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When a friend had to put her dog down a week ago, Houston photographer Robyn Arouty joined her to provide some moral support, and to document Duke’s bittersweet last day with her camera.

Arouty, who is also an animal rescuer and advocate, joined her friend Jordan Roberts on July 7 as she let Duke feast on hamburgers and visit a water park before he received a lethal injection — all while surrounded by friends.

Duke, a black Lab, was diagnosed a few years ago with osteosarcoma, a cancerous bone tumor, and had his right front leg removed. The cancer came back, though, and was spreading.

“His tumor was growing rapidly and we were out of options,” Roberts said. “He would rally during the day, but his nights were increasingly uncomfortable as his tumor started to separate his ribs. We struggled with the decision to let Dukey go, but ultimately did everything in our power to protect him from further pain.”

duke2She made an appointment with a vet to have him euthanized on Monday, July 7. Then she called Arouty, who had taken photos for her before. She told her about her plans for Duke’s last day and asked her to photograph it.

Arouty’s photos show Duke and friends eating hamburgers in the morning, visiting a water park, and cuddling with friends.

Along with the photos, Arouty told the story of Duke (narrated from his point of view) on  her blog . (Note: At the time of this writing, it was having some technical difficulties.)

“Jordan let me know she had scheduled the appointment with the vet and the words just came,” Arouty told KSL.com. “See, I have lost three of my own dogs in the past year and a half.”

“With the help from our friends, Dukey had a beautiful day filled with love and happiness,” his owner said. “We should all be so lucky.”

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(Photos: From Robyn Arouty’s Facebook page)

Now THAT’S a photo bomb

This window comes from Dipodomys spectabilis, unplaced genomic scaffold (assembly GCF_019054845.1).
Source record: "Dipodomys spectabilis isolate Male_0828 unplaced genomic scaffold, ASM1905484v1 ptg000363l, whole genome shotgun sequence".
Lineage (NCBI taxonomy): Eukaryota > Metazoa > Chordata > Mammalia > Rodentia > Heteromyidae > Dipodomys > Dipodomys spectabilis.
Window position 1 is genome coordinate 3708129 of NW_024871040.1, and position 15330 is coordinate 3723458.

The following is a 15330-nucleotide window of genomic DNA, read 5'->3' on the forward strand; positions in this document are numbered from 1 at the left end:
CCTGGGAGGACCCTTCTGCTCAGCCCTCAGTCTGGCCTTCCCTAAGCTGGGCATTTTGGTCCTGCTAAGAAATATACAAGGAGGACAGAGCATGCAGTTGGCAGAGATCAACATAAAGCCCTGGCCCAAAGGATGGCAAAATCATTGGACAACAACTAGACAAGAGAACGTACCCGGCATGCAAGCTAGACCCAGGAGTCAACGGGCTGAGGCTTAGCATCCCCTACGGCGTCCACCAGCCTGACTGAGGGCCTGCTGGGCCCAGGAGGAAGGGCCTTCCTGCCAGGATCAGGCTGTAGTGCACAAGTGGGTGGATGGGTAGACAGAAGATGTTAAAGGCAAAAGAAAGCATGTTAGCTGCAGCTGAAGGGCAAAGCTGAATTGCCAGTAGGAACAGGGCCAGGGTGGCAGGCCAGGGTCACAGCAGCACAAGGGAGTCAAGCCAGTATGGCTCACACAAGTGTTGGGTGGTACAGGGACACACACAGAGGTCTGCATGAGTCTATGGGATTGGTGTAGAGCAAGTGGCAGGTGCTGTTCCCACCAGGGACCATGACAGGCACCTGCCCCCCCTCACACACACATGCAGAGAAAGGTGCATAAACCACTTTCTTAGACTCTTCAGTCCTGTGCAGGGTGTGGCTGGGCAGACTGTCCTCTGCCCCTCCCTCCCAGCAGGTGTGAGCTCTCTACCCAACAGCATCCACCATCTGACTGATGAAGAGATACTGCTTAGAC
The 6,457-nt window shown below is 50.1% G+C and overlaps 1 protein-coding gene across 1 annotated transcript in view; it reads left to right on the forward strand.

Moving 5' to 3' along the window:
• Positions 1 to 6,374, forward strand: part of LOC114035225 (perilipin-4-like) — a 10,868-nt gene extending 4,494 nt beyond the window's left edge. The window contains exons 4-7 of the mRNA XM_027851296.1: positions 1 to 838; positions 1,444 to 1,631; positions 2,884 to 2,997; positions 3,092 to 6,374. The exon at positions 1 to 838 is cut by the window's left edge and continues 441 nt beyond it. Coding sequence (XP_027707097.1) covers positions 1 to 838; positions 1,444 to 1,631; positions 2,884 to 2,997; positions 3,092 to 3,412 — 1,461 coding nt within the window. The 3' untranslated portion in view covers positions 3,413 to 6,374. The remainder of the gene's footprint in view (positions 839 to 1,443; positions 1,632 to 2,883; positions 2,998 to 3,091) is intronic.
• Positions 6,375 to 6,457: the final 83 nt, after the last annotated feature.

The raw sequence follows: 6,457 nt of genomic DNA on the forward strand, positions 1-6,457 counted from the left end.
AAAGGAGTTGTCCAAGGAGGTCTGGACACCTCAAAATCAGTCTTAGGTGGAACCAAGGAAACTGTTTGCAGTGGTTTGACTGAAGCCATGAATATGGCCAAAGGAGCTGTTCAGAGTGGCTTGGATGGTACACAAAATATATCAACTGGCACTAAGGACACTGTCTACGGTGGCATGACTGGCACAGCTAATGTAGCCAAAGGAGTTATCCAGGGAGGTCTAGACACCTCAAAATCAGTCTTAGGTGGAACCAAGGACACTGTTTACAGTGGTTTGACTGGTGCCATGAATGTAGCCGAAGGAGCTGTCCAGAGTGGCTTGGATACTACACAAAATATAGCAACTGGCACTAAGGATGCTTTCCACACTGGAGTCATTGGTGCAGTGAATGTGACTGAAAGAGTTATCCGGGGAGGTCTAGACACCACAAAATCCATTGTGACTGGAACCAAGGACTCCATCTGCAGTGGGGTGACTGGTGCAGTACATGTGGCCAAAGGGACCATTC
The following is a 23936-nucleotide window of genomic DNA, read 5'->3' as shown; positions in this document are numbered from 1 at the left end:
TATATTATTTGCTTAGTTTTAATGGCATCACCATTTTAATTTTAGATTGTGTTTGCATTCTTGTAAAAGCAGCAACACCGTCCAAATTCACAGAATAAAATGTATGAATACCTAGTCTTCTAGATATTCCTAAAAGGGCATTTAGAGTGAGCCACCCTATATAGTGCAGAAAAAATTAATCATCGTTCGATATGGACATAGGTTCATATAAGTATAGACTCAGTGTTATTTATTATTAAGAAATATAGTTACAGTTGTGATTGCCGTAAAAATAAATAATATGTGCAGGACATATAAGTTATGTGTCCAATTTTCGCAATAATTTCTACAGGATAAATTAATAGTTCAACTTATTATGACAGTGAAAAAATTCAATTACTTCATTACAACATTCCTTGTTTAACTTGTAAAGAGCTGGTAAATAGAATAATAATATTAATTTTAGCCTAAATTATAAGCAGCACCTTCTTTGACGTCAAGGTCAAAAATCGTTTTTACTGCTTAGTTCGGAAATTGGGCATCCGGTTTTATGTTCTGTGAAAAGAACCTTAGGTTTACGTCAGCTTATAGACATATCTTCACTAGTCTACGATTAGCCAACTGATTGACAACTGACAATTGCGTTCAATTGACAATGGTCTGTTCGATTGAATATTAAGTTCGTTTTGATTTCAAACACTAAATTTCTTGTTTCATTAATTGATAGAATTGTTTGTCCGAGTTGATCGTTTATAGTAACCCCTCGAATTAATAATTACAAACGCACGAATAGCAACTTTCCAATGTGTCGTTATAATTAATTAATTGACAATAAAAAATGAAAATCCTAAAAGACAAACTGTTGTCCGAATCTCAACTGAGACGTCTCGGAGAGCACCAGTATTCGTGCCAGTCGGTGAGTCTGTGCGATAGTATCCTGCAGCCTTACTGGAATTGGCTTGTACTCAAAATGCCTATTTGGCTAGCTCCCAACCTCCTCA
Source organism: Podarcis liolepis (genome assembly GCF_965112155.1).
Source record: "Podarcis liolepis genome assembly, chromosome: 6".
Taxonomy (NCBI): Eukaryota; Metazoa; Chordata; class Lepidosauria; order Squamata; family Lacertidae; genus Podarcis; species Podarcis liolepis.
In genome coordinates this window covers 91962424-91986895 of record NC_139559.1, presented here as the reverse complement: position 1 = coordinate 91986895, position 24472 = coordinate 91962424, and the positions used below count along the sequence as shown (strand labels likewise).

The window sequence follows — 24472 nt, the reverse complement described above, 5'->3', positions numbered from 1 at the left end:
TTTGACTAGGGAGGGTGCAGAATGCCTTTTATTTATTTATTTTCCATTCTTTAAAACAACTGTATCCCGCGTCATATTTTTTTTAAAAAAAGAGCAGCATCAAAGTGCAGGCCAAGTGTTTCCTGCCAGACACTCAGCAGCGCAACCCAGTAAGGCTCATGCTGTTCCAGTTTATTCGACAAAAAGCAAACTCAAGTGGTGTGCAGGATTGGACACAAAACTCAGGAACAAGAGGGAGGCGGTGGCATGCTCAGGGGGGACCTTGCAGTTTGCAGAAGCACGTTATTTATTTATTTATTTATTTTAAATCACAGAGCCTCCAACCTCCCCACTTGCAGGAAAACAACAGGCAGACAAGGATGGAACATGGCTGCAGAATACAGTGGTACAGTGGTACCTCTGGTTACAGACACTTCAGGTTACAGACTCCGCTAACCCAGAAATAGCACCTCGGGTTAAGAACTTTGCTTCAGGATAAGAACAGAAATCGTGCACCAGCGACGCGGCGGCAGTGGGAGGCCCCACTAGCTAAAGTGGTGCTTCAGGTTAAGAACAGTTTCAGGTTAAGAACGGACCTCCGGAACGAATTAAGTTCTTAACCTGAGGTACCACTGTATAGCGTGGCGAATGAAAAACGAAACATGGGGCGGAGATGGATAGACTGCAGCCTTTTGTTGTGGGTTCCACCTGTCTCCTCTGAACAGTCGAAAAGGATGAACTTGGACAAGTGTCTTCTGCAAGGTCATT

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What’s wrong with this picture?

Not a thing — at least if you are of the view that a pooping dog in the background only adds to a special moment.

The website Newshound recently presented 16 photos in which defecating dogs “ruined” otherwise precious moments caught on camera.

I — being no big fan of precious — would come to the defense of the dogs pictured, given they are only doing what comes naturally, didn’t seek to place themselves in front of the lens, and, possibly, would have even preferred a little privacy.

(I’d also point out that, if you check out the link, that’s not pooping going on in the fifth photo.)

That said, I’m of the opinion that the pooping dogs add a little needed reality to the pictures — most of which are those boring posed shots so common at weddings and before the prom (see the lower right corner in the shot below).

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I can’t guarantee none of the 16 photos have been tinkered with — perhaps in an attempt to add some editorial commentary.

But dogs seldom, if ever, are making a statement in their choice of when and where to poop. They’re simply letting nature, and last night’s dinner, take their course.

So blame (or credit) the photographers for the accidental or purposeful inclusion of pooping dogs in these photos, which remind us that into every life — even at the most memorable of moments – a little you-know-what must fall.

Walking in support of Utah’s pit bulls

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Pretty enough to be a postcard, this photo was taken Sunday during a group dog walk in Salt Lake City.

It was one of the regular bi-weekly walks staged by the organization, SLC StrutABulls, which seeks to improve the image of pit bulls by holding walks in various public locations.

Organizers chose the State Capitol this week to raise awareness about House Bill 97, which is headed to the state Senate for review, according to  KSL.com. The bill would prohibit municipalities from enacting or enforcing breed-specific rules, regulations, policies or laws.

About 10 Utah cities now outlaw pit bulls or pit bull mixes, according to Natalie Schun, with SLC StrutABulls.

About 60 dogs — mostly pit bulls or mixes — and their owners walked around the grounds of the Capitol on Sunday.

“The (bad) ones that you hear about are just (a few) out of who knows how many,” said event co-organizer Kelly Lawson. “Any dog can be mean if it doesn’t get the proper socialization, exercise and attention that it needs.

“We are out to show that these are good dogs and can be good dogs no matter what breed they are.”

(Photo: Scott G. Winterton./ Deseret News)